My client, Dr. Malcolm Sayer, began visiting me in January of 1970. He is in his late 30's. He is experiencing stress relating to his social problems.
Dr. Sayer is very isolated; he lives alone and has no family. He does not fully understand how to interact with other people. He has spent all of his career, prior to working in Baimbridge Hospital, working with non-human subjects. His introvert nature has led to him having trouble identifying what other people are thinking and feeling. He will approach people regardless of what they are doing, oblivious to their situation.
He focuses mainly on what he thinks, disregarding other people's viewpoints. He is out of tune with the real world, living in a world of books and research and science. He feels difficulty when expressing his feelings, though when I visited Mr. Leonard Lowe with him during a three day period in March of 1970 when Mr. Lowe was fully functional, Dr. Sayer openly expressed genuine affection for his friend. Mr. Lowe told me of the transformation that Dr. Sayer went through during the lengthy "awakening" that the patients at Baimbridge experienced during the summer of 1969. Dr. Sayer first objectively looked at the "unresponsive" patients just as case files (so Nurse Costello tells me). But Mr. Lowe observed a dramatic change in his Dr. Sayer's disposition from the time of his "awakening" to the time his health deteriorated. Dr. Sayer was very uncomfortable with human contact, but as his friendship with both Mr. Lowe and Nurse Costello grew, he was increasingly less detached from their attempts at physical contact. I even observed Dr. Sayer and Mr. Lowe hug each other while I was visiting Baimbridge. He is continuously working to feel at ease with casual human contact.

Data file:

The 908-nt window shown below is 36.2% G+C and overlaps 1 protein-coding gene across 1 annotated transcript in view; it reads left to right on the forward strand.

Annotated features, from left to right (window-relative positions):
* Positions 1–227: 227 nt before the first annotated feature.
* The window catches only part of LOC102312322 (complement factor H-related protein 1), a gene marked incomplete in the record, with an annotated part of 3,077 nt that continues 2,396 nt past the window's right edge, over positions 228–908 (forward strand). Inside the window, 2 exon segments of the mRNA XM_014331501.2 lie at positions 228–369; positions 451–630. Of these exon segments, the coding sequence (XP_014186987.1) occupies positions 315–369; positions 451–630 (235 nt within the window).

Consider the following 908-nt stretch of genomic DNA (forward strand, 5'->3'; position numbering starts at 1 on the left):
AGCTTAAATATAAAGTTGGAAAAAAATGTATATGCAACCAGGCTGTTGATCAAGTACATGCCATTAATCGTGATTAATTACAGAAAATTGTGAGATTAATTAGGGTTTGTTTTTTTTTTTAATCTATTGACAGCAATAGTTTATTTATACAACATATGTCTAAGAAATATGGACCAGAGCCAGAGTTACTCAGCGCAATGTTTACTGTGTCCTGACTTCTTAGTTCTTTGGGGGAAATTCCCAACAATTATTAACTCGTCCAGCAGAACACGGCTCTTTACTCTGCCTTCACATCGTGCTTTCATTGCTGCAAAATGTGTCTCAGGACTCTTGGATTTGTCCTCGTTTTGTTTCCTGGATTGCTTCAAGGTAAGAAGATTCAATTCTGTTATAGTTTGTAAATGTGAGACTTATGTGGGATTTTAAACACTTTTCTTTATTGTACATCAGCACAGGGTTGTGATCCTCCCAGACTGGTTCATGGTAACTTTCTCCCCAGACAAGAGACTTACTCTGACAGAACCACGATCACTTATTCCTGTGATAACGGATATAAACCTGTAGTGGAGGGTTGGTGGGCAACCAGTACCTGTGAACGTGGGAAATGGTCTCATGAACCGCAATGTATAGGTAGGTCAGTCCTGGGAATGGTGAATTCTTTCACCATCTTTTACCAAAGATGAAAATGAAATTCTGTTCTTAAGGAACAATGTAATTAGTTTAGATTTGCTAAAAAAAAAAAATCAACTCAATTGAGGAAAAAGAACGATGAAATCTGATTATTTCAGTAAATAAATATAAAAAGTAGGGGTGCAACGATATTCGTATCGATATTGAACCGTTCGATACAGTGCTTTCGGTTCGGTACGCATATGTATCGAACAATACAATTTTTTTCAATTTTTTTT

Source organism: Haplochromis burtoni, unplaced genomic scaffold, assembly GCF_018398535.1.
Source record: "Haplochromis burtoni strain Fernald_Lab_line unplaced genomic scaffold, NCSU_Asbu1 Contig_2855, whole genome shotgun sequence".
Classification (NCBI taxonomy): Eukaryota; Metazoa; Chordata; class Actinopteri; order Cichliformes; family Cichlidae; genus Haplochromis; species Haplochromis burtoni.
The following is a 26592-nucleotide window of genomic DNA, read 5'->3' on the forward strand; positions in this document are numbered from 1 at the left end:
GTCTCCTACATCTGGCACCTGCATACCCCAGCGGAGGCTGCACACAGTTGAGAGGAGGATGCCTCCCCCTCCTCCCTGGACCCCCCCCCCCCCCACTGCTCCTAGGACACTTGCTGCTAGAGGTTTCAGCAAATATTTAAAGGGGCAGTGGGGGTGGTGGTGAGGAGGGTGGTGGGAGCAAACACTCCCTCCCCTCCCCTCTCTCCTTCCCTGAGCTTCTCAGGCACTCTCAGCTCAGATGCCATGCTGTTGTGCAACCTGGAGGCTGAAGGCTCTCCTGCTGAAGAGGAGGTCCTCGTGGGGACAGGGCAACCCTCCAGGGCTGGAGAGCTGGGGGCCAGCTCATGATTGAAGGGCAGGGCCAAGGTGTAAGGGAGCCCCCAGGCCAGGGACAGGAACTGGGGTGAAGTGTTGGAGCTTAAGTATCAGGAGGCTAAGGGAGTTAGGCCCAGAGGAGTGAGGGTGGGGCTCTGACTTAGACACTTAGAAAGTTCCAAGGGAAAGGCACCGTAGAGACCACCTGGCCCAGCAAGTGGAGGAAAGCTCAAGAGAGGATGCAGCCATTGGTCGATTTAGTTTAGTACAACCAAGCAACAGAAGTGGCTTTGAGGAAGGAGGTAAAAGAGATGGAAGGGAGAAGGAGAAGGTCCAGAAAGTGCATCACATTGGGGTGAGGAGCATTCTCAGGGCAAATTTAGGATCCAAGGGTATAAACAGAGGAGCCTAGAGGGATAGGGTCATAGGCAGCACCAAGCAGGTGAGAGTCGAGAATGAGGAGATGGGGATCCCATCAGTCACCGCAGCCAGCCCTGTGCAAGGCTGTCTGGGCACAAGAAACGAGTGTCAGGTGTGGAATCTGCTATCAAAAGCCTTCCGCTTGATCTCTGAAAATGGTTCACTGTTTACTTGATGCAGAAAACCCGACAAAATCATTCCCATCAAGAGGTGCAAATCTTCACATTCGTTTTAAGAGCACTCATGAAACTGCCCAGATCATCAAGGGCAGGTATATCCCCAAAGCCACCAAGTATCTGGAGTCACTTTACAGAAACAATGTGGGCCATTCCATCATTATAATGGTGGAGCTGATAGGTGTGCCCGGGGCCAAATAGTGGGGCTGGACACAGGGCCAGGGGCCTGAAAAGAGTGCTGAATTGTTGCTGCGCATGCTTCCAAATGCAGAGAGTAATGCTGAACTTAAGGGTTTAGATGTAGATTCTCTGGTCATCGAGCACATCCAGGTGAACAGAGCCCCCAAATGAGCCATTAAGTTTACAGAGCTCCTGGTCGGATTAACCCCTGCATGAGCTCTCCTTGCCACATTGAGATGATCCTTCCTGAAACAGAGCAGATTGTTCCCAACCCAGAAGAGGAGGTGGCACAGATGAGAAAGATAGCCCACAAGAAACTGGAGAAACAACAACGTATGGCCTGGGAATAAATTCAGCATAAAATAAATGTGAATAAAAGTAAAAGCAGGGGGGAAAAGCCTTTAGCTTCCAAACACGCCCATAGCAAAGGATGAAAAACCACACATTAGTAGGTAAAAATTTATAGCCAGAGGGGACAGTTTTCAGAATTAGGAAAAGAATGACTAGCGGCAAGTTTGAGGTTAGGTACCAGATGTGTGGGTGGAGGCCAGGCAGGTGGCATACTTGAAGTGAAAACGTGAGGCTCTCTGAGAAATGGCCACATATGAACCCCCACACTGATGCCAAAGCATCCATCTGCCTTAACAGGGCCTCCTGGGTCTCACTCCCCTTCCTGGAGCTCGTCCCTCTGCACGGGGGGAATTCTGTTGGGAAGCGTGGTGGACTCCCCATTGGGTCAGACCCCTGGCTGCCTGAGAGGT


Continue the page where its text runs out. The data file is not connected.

Dr. Sayer becomes very over confident when he thinks he is in the right. His slightly obsessive personality leads him on very specific quests, like extracting one decagram of miolyn from four tons of earthworms; everyone said it could not be done, but he did not think that. He proved them right after five years. His driven behavior also lends to his anti-social behavior.
Prior to 1969, Dr. Sayer did not have friends, did not go out into the world to associate with people socially, and did not welcome interacting with people. He views people as an unwelcome variable in his world. He clings to things that are fixed; the absolute, the tangible. This is why he is consumed with books and science literature; a book's text does not change, it remains the same for all time.
He is becoming more adept at reacting to people's behavior and feelings. He has an ongoing relationship with Nurse Costello and no longer hesitates when choosing his words on the telephone and in person. He feels more comfortable in social situations, and as part of his therapy, he visits one new place every two weeks. Last week, he went to the Brooklyn Street Theatre and watched "The Fall of the House of Usher." Next week, he plans to join in a painting workshop with Nurse Costello.